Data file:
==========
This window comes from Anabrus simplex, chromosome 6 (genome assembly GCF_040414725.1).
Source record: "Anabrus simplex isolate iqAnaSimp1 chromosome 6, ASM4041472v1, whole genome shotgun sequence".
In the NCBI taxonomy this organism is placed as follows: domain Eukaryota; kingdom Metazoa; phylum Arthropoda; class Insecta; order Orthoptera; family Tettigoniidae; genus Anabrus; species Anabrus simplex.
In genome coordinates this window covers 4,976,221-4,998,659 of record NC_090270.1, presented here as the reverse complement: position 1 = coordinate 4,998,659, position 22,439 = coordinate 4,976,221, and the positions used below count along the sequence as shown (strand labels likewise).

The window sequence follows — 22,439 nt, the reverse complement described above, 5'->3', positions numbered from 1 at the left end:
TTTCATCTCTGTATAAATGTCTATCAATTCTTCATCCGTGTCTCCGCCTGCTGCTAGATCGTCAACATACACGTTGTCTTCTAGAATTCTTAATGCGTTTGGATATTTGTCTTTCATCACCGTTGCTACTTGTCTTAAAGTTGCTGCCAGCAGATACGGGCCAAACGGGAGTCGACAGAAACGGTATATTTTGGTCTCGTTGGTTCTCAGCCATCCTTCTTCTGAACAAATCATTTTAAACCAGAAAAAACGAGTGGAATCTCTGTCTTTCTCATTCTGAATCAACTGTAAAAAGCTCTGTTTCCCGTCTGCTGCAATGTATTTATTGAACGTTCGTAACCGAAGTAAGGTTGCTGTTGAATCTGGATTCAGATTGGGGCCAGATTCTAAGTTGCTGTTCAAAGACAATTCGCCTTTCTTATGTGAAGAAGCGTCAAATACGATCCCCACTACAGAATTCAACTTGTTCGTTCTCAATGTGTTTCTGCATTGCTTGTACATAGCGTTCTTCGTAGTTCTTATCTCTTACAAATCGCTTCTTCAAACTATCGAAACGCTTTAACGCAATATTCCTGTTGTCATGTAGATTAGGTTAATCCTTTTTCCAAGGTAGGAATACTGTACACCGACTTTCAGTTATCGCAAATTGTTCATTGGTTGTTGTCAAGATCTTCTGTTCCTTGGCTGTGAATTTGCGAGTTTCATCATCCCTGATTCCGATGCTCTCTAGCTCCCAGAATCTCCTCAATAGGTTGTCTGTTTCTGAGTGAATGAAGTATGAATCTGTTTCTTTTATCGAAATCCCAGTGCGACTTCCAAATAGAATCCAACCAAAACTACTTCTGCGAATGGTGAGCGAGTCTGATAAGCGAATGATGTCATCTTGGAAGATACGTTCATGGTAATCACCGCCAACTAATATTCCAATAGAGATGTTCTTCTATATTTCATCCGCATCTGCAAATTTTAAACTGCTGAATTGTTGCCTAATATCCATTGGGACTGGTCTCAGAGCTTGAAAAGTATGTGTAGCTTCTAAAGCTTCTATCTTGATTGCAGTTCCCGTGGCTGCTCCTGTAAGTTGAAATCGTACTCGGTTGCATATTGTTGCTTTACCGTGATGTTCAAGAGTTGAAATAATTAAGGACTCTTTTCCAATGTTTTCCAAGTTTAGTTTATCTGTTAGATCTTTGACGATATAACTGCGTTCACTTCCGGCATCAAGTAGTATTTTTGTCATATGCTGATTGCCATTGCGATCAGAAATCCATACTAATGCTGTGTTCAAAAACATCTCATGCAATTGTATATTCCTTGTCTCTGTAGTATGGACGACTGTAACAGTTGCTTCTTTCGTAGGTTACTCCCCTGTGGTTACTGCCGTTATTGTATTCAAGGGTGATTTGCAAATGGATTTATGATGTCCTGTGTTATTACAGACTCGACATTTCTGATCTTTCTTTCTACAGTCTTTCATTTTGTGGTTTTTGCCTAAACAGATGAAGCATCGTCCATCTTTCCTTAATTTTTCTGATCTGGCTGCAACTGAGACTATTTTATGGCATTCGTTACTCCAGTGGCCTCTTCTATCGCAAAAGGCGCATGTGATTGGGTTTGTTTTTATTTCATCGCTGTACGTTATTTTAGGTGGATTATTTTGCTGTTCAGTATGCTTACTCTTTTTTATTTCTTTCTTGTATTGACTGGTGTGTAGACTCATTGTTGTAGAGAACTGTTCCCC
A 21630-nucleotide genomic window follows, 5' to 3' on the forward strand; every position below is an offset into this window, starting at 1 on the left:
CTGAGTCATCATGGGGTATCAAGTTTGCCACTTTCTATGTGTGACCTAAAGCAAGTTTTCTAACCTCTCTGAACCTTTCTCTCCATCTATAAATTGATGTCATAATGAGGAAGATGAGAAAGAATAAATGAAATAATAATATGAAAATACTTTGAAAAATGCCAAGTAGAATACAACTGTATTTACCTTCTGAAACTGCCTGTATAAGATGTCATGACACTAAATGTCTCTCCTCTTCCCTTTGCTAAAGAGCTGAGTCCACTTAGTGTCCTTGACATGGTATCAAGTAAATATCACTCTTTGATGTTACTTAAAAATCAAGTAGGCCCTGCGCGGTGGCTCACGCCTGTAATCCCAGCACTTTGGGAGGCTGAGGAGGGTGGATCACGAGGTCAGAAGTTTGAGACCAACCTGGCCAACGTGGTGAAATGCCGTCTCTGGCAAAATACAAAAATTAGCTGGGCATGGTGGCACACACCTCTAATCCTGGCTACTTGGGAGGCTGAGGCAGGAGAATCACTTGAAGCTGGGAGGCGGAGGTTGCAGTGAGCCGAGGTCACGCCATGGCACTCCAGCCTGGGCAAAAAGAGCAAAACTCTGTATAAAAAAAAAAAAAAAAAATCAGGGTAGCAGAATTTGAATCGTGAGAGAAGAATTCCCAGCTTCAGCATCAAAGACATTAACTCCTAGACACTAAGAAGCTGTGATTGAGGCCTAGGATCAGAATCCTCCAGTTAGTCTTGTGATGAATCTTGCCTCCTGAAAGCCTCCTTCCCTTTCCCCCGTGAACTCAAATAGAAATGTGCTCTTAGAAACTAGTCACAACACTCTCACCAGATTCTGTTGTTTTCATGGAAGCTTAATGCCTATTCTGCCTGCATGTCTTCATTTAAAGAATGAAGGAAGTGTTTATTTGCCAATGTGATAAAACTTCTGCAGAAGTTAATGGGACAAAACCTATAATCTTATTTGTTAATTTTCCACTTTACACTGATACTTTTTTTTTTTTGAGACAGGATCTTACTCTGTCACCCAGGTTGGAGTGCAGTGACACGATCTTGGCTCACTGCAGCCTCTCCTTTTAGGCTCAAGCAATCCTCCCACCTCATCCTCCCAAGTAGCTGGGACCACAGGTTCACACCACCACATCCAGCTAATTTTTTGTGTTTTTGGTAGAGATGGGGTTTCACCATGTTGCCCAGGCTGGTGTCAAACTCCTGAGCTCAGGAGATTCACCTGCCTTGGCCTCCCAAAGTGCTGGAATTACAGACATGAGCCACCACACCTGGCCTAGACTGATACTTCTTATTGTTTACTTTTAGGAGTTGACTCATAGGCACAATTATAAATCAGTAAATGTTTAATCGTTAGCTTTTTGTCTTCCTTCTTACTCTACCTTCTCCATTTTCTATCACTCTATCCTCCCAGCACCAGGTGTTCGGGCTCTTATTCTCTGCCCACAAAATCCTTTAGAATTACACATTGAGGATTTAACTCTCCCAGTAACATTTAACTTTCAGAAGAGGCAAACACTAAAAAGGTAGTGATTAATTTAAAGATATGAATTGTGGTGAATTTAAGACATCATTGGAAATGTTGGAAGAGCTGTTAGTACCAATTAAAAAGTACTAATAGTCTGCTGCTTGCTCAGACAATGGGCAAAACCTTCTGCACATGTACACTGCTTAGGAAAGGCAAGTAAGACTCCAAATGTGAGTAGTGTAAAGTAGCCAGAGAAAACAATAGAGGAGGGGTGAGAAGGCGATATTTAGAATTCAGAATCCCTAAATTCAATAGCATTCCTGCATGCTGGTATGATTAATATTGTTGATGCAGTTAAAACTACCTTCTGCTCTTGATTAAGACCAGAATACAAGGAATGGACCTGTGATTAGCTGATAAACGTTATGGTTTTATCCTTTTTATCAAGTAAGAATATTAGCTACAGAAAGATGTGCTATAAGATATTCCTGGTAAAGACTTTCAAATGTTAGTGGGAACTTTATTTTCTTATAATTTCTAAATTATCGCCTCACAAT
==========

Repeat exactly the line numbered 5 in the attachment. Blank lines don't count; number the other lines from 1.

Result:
The window sequence follows — 22,439 nt, the reverse complement described above, 5'->3', positions numbered from 1 at the left end: